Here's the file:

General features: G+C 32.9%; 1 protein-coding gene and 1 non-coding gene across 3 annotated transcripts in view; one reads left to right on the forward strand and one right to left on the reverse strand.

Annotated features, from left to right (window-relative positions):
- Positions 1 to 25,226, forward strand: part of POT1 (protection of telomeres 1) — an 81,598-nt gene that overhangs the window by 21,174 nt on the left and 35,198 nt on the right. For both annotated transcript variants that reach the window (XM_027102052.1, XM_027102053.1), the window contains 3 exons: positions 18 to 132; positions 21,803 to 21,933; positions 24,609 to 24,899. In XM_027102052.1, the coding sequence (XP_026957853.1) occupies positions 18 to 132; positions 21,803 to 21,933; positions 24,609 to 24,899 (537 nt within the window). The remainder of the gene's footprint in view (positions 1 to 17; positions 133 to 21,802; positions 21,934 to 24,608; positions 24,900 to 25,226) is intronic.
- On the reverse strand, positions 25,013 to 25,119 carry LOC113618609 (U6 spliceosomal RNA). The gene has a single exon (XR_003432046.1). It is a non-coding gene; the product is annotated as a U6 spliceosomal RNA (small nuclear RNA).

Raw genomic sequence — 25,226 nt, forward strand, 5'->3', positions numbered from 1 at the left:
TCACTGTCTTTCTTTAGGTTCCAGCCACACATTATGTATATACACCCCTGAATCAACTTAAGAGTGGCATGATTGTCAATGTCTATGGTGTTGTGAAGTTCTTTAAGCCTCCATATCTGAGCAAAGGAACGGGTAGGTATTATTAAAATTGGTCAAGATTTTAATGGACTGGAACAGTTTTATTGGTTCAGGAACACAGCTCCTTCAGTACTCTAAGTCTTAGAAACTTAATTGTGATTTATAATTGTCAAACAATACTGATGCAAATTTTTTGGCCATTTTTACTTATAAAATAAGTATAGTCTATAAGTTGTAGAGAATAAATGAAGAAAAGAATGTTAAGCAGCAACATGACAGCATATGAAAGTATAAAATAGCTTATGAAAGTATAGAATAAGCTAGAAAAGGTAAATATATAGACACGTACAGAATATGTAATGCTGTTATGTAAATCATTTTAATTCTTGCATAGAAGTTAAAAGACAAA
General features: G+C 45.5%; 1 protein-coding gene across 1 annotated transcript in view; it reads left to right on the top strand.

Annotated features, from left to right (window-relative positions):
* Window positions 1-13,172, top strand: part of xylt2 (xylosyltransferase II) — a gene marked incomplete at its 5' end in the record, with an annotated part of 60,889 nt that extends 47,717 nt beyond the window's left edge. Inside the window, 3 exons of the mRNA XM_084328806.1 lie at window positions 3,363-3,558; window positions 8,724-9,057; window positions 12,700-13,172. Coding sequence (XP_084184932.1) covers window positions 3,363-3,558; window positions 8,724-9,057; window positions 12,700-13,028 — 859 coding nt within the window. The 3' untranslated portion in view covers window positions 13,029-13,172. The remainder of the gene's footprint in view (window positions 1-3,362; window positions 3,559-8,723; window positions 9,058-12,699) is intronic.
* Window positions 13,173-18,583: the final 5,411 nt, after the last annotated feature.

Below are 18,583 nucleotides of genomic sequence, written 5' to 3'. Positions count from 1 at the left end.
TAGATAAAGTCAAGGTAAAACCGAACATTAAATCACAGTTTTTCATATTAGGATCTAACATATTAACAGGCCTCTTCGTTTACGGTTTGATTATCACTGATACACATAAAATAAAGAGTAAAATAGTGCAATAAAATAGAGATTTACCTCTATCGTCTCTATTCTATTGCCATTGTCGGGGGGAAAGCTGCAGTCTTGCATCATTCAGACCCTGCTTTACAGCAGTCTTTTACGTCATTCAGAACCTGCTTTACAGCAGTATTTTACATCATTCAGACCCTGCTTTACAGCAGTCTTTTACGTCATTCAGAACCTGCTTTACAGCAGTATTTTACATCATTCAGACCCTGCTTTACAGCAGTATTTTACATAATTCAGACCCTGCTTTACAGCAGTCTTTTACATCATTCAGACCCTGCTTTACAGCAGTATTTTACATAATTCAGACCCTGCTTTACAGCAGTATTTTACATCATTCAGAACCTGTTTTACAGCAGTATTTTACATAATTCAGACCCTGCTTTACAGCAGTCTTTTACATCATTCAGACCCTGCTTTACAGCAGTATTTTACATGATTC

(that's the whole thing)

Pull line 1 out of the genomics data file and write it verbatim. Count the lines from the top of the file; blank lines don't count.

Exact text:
General features: G+C 32.9%; 1 protein-coding gene and 1 non-coding gene across 3 annotated transcripts in view; one reads left to right on the forward strand and one right to left on the reverse strand.